This document updates ACIP’s 2014 statement which recommended routine use of pneumococcal conjugate vaccine (PCV13) in series with pneumococcal polysaccharide vaccine (PPSV23) for all adults in this age range. Since that time, the incidence of PCV13-type disease has been reduced to historically low levels among adults age 65 and older through indirect effects from pediatric PCV13 use. Because of this changing epidemiology, ACIP has updated its recommendations on PCV13 vaccine scheduling in older adults and incorporated the concept of shared clinical decision-making.

From the media: Podcast episodes about the recommended immunization schedule and HPV management

Two podcast episodes may be of interest:

“Protect Me Later: Alternative Vaccine Schedules” — This episode of Vax Talk, a podcast series produced by the parent group Voices for Vaccines, features Dr. Offit discussing the alternative vaccine schedule.

“HPV Management in Adolescents and Young Adults” — Episode 62 of Primary Care Perspectives, produced by the Children's Hospital of Philadelphia (CHOP), features Dr. Akers, an attending physician in the Division of Adolescent Medicine at CHOP, discussing HPV disease and vaccination.

On the calendar

Check out the calendar to see new meetings and 2020 health observances. 

On the bookshelf — Let’s Talk Vaccines: A Clinician’s Guide to Addressing Vaccine Hesitancy and Saving Lives

Charlotte A. Moser, Assistant Director, Vaccine Education Center at Children’s Hospital of Philadelphia

Let’s Talk Vaccines: A Clinician’s Guide to Addressing Vaccine Hesitancy and Saving Lives is a book for healthcare providers who vaccinate patients and have vaccine-related conversations. Written by Gretchen LaSalle, a family physician who practices in the state of Washington, the book is designed to be accessible and relevant for providers on the frontlines. Some of the unique chapters in the book include:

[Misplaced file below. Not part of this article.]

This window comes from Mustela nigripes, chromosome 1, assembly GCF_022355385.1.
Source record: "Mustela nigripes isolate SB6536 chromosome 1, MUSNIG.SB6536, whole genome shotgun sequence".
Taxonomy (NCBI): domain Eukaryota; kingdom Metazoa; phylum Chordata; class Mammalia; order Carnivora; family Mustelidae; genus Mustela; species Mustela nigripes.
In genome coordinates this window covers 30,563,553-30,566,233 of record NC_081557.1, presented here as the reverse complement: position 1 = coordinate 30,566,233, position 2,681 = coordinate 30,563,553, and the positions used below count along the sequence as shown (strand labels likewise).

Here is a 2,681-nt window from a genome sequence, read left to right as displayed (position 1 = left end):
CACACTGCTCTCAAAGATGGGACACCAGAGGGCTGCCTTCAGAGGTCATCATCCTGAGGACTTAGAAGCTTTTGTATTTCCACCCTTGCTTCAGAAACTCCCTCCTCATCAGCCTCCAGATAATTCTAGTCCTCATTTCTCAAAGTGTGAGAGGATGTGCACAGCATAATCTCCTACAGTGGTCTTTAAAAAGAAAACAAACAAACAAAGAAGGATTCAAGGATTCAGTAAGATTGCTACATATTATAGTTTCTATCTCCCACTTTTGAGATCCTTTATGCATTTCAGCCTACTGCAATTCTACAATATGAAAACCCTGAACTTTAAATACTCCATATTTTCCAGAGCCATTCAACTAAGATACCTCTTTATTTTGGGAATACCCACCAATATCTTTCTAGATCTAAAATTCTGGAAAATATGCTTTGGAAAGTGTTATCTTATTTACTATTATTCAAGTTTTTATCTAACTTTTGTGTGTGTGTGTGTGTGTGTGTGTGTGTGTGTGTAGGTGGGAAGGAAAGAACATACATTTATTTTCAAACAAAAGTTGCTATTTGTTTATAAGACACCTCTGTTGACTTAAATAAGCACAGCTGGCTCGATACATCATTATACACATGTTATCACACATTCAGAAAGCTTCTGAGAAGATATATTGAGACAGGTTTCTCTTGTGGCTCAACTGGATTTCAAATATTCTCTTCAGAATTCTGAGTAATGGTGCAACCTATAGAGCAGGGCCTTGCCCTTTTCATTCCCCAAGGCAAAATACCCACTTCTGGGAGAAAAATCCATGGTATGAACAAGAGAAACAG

• “There and Back Again: How Anti-vaxxers Change Their Minds” 
  • “Catching Flies: Approach Matters”
  • Three “Point-Counterpoint” chapters
The strength of this book is that it was written by someone who regularly has conversations similar to those vaccine providers everywhere are having, making it a useful tool for effectively addressing vaccine hesitancy.

The book contains a vast amount of information and resources beyond those highlighted above. Find out what is in each of these chapters and more in the full article.

Vaccine resources: Tips for working with patients diagnosed with autism, WHO web info, and CDC videos about HPV

Tips for working with patients diagnosed with autism

Milestones Autism Resources is a nonprofit group that focuses on helping those diagnosed with autism and their families. The organization’s goal is to “improve lives through education and evidence-based strategies for school, home, community and work.” The Milestones website has a vast array of resources that may also be helpful for healthcare providers who see patients with autism, including:

Finding WHO info related to infectious diseases

The World Health Organization (WHO) maintains several websites related to health and infectious diseases. If you are looking for particular information, these topic-specific sites may help you more easily find it: The last page of the Nov. 29, 2019, issue of WER offered a more extensive list of topics and URLs. 

CDC videos about HPV
The Centers for Disease Control and Prevention (CDC) has a great new video series about HPV, called Can I Ask You a Question? The series of videos are each less than one minute in length and feature physicians outside of the office being contacted by acquaintances who have a question about HPV or the vaccine.

Check out Can I Ask You a Question? on the CDC’s website or YouTube